As suggested, Jumong treats economy as a subset of politics. There is a subplot embedded in the series which revolves around the fortune of tribal merchant troop. Yuntabal, the merchant leader and tribal chief of Keryu and head of a contentious tribal confederation in the area of Jolban, harbors Haemosu, Jumong's father, while he was a fugitive. Yuntabal's daughter Sosuhno subsequently becomes a key player in the drama and love-interest of Jumong. She inherits leadership of her father's troop, supports Jumong's efforts, and through a series of remarkable adventures accumulates great wealth. She constructs a magnificent palace and invites Jumong's New Damul Army to settle in Jolban, thereby establishing the material foundation for Koguryo. She reigns as empress with Jumong for fifteen years before departing with her two sons by a previous marriage to set up a new kingdom, Paekche (or Baekje), in the South.

The series utilizes the subplot to explore a number of themes related to business and economy. Yuntabal, for much of the drama, serves as a mouthpiece, articulating key traits of the superior merchant. This would run the risk of degenerating into set pieces on Confucian virtue were it not for Yuntabal's nuanced realism and colorful character. He, for example, is an inveterate gambler, betting on everything from whether his wife will give birth to a boy or girl to whether he should risk all in supporting Jumong. He freely acknowledges that as a merchant, he is "guilty" before the gods. That is, to "gain others' hearts," he "sometimes must lie." He also employs all manner of trade agents (spies) and strategists to aide him in outmaneuvering his rivals. On the other hand, Yuntabal strongly rejects a preoccupation with short-term profits which he characterizes as the concern of the inferior merchant. He directs much of his commentary to his spirited and head-strong daughter Sosuhno who gradually learns the lessons of patience and calculation.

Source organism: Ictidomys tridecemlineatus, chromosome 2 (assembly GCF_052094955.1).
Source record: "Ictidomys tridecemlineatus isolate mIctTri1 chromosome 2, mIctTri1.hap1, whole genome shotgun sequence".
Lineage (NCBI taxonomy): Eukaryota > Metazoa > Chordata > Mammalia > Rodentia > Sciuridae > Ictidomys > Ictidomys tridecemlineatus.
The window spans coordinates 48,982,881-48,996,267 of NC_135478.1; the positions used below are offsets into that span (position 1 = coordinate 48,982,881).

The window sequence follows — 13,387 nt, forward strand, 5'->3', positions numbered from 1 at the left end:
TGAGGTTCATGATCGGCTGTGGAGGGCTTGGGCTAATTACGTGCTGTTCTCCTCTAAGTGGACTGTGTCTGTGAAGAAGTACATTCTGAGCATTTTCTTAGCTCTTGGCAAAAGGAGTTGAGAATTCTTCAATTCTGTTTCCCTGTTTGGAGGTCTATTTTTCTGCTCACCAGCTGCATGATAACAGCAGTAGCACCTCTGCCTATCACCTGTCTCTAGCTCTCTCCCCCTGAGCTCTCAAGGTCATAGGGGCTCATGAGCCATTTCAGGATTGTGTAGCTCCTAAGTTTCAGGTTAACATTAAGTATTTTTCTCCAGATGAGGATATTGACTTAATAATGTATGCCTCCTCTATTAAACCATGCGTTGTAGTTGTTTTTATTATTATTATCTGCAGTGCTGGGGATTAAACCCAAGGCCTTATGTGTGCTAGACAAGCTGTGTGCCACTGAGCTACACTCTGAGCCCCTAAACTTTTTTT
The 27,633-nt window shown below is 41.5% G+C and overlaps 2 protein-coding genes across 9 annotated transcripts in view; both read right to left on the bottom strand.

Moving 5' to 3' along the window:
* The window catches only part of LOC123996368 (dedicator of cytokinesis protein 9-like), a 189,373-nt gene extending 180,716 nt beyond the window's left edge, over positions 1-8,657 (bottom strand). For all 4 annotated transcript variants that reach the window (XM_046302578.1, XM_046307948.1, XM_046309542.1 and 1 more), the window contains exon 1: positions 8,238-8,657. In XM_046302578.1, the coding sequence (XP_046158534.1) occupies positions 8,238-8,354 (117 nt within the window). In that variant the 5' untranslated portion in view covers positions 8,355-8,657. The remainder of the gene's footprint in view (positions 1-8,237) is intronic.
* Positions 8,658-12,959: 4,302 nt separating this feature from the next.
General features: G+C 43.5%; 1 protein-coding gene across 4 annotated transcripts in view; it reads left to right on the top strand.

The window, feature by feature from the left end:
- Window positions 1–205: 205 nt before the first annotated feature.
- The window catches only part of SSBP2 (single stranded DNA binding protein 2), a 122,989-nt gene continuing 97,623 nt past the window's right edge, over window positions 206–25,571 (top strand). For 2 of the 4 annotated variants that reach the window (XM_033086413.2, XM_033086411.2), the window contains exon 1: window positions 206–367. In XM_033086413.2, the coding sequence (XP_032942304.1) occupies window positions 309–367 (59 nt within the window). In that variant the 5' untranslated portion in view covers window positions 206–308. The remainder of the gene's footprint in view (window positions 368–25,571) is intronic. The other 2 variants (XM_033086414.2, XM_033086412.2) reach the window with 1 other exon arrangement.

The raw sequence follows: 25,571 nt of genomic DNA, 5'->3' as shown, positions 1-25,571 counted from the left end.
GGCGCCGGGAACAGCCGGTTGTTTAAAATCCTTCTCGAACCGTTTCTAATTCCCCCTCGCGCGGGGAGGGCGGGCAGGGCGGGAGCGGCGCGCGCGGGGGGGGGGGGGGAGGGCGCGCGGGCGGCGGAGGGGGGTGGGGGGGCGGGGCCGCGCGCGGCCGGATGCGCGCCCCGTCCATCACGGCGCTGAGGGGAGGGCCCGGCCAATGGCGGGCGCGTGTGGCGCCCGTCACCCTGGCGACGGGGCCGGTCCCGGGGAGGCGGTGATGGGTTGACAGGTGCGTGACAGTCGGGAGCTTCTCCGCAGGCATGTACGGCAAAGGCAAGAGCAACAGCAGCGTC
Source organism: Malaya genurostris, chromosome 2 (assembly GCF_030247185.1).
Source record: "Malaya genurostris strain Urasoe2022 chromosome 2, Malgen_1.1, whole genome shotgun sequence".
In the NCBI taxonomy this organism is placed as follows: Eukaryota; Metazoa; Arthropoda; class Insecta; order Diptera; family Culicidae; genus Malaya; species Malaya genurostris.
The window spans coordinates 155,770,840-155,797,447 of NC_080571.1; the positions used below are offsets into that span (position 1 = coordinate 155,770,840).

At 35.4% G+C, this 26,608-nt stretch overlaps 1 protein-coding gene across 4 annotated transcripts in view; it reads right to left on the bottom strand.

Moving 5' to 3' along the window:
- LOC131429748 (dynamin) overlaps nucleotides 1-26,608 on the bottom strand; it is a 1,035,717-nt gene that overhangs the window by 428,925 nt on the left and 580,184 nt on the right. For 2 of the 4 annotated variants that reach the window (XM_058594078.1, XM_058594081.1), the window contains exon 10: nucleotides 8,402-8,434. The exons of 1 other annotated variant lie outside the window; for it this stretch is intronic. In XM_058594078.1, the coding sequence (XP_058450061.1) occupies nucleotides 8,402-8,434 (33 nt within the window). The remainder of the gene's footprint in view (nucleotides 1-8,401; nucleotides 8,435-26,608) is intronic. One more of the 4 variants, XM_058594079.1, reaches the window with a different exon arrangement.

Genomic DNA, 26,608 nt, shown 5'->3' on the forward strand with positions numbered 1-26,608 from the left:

Korea's remarkable "transition from an agricultural backwater to a modern industrialized state in one generation" and it's more precipitous monetary collapse in 1998 which led to the largest IMF national bailout in history exemplify many of the economic motifs developed in Jumong. Yuntabal is an ancient type of the modern chaebol (or jaebol) leader, i.e., the founders of Hyundai or LG who built conglomerates spanning the country, flexed their corporate muscles in the political arena, and kept business in the family. Like the modern chaebol types, Yuntabal puts a premium on personal relationships and exhibits a minimal amount of transparency with respect to his operation, telling his chief strategist Sayong that for merchants, "even deceit is a tool of the trade." This prompts a lively debate as Sayong, likely a representative of reformist elements within Korean management culture, objects to involvement with "fraudulent cases." Here, as in so many other areas, Jumong dramatizes the engagement between traditional and modern practices.